I like to think that I'm secure with myself, that despite having gained a few extra pounds this year and routinely losing the messy house war, I am comfortable in my skin.
In my mind, I'm willing to open my door to anyone who wants to call me friend and happily show them the glorious imperfections that make up my life.
Well, almost anyone. There is one person I find myself desperate to fool.
And she's coming.
The very thought of her opening one of my nine junk drawers sends me into cold sweats and hallucinations. For the past three weeks I have desperately wandered the floors of my house painfully aware of the newly-designed crayon murals gracing several unfortunately white canvasses. (Georgia turned two last week and someone told her.)
Every time I enter the basement I sniff at the old house smell, feel the cold tile, and groan at the 17 piles of laundry I can't seem to work through because I'm too busy reorganizing every single cupboard in my house in the off chance she actually opens one of them.
I've got three car loads of cast-off paraphernalia to take to the thrift store, light bulbs out in at least five rooms, and six levels of cobwebs to deconstruct. Between repainting the play set, working through three years of "to be filed" paperwork and tackling the 712 windows in my house I'm wound tighter than hair tie on a 2-year-old.
Today, I finally snapped.
I've been putting off one particularly nasty closet for the past year because finding organizational solutions to its myriad of problems is apparently impossible (for me). This afternoon (after repainting the play set) I gritted my teeth and opened her up.
What. A. Mess.
She's one of those massive front-entry beasts that has become our Room of Requirement -- the catch-all for things that don't have a home. I started in with the shoes, throwing them out of the closet with a vengeance. Just as I finished unloading it Jason came to check on me.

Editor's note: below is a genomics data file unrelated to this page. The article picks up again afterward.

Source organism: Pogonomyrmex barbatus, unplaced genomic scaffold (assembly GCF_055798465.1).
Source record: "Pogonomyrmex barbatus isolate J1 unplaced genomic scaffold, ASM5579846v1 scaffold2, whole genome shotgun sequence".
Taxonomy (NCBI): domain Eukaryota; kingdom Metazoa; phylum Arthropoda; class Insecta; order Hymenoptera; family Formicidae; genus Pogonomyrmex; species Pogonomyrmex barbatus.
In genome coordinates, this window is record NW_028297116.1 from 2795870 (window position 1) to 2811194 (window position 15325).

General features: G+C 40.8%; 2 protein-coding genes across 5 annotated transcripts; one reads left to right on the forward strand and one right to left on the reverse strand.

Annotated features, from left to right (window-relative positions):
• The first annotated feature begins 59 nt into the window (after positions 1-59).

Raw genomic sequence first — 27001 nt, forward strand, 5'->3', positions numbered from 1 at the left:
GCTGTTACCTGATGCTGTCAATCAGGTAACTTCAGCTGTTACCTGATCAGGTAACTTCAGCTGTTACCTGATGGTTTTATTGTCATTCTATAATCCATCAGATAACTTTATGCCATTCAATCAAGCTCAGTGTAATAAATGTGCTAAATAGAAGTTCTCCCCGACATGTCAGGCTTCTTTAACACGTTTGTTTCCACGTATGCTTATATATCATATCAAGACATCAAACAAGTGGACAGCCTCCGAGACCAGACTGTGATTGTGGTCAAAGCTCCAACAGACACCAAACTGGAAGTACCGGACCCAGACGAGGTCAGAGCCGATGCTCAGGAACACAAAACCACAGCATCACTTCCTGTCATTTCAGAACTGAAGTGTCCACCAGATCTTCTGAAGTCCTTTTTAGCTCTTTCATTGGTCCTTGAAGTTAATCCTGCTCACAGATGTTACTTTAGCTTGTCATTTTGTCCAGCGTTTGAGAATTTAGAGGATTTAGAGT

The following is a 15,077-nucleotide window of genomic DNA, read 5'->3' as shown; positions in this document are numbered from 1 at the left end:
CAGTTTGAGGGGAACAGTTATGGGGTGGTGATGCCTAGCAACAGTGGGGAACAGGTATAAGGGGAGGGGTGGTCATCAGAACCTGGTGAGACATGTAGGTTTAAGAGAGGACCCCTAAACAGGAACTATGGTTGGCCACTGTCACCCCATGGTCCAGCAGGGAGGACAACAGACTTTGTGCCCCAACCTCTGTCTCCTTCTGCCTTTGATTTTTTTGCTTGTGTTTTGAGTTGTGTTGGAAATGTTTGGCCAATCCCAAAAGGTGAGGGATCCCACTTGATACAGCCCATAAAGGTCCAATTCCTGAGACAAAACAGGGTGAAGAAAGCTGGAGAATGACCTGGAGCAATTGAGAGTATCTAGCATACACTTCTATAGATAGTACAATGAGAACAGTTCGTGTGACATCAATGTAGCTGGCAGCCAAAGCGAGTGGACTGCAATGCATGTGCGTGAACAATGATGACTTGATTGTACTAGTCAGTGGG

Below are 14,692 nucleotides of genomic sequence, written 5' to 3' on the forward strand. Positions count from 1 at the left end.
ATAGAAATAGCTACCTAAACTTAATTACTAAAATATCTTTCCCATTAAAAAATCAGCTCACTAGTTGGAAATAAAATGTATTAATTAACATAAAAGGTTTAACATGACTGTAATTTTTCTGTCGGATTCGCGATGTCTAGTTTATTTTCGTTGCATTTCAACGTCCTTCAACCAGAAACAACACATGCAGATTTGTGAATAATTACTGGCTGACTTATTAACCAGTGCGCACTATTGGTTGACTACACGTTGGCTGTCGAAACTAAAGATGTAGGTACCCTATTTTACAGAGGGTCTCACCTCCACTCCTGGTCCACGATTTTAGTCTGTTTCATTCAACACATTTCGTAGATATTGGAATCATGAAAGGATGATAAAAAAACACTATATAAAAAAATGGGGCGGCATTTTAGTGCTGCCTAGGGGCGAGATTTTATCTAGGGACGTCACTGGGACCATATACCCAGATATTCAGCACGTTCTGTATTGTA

"Wow," he said, glancing at the impressive display of strewn footwear, "That's going to take some work."
I looked at him over my shoulders and tried to ignite my death ray. He apparently missed it.
"I guess it's a good thing my mom is coming so you can get some of this stuff done."
And then he lifted his foot and the land mine exploded.
"You know what?" I said, loud enough to ensure the entire village could hear me, "I quit! I am officially done! In fact, I have just decided to leave all these shoes right here so your mother can see exactly what our life is really like!" Then my poor husband ducked behind the door as shoes began to fly all over the house, traveling into the kitchen and the front living room at speeds no human foot could achieve.
And then, like all slightly insane young mothers who are desperate to impress their in-laws, I sat down in the middle of the floor and cried. And cried and cried and cried.
Sometimes this silly battle seems far more important than it actually is. It's been so easy for me to fret about someone's opinion when in actuality there's only one person that really matters and it's not one of my earthly relatives.
Somewhere in my head a little voice (I don't listen to all of them, don't worry) keeps reminding me that she, too, had little children once, and that despite my imperfections, what other people think really doesn't matter because Jesus loves me anyway.
But to be honest, if He were visiting I still think I'd want my cupboards all organized.
(EDITOR'S NOTE: This column was submitted more than six weeks ago.)
Annie Valentine is a wife, mother and columnist. Readers can contact her at email@example.com or visit her blog at regardingannie.wordpress.com.